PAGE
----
The letter concludes by stating some of the FCA’s rules on affordability assessments, including:

“A firm must not make a loan unless it can demonstrate that it has, before doing so, undertaken a compliant creditworthiness assessment and had proper regard to the outcome of that assessment in making a judgement about affordability risk.”

“The lender must consider the customer’s ability to make repayments out of income: • without the customer having to borrow to meet the repayments • without failing to make any other payment the customer has a contractual or statutory obligation to make, and • without the repayments having a significant adverse impact on the customer’s financial situation.”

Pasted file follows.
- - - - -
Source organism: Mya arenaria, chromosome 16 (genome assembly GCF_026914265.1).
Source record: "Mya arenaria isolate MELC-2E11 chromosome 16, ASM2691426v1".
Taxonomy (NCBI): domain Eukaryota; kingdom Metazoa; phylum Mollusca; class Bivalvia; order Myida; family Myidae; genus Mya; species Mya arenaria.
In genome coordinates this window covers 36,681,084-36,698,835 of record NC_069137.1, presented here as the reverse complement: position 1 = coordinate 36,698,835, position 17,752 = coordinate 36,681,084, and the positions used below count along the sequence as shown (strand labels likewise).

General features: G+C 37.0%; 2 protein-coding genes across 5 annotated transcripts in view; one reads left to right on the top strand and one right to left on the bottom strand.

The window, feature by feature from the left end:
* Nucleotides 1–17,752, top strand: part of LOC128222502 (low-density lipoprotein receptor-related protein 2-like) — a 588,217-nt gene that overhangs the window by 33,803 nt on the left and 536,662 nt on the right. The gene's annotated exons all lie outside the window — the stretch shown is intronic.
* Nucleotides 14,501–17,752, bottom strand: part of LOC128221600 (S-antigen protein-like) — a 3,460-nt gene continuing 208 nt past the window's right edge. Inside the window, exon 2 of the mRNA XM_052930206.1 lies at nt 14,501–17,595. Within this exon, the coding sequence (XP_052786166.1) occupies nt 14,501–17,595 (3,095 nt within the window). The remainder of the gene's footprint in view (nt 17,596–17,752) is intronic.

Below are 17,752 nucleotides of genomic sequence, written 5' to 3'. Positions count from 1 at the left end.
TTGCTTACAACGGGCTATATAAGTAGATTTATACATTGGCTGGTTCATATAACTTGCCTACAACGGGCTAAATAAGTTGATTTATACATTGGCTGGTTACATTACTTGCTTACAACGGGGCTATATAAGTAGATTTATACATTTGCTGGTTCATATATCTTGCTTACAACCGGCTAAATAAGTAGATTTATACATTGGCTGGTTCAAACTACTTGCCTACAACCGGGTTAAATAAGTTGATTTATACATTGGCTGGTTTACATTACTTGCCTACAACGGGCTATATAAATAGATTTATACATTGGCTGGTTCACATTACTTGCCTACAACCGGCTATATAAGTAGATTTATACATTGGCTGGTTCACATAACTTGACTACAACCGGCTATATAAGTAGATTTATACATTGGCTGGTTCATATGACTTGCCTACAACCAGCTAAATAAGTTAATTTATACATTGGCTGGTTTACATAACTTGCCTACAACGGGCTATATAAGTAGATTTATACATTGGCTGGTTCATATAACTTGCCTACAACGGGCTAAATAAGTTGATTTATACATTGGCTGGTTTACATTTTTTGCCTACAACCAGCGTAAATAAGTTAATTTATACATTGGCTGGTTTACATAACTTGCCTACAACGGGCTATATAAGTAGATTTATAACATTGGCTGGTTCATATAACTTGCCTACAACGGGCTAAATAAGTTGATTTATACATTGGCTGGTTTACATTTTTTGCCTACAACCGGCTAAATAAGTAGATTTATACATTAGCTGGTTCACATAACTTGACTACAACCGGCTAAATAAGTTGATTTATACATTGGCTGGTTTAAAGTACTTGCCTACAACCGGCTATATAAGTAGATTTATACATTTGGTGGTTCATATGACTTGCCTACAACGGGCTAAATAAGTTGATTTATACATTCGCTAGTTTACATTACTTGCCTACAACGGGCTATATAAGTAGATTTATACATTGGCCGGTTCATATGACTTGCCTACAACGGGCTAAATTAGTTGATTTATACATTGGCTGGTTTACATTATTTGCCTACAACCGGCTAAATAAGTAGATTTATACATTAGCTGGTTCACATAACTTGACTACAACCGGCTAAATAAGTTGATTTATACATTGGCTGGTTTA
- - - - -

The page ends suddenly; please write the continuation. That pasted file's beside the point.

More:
The information shown in this article was correct at the time of publication. Articles are not routinely reviewed and as such are not updated. Please be aware the facts, circumstances or legal position may change after publication of the article


FCA chief speaks on ‘trust and ethics’

Andrew Bailey, Chief Executive of the Financial Conduct Authority (FCA), recently spoke on the subject of ‘trust and ethics’ when he attended the launch of the St Mary’s University School of Business and Society in London.

Mr Bailey began by commenting that trust and ethics was “by no means a subject unique to the world of financial services”. However, few people need reminding that the topic has particular relevance to the financial world, as we remember the financial crisis of 10 years ago, not to mention some of the conduct issues that have emerged both before and since 2008.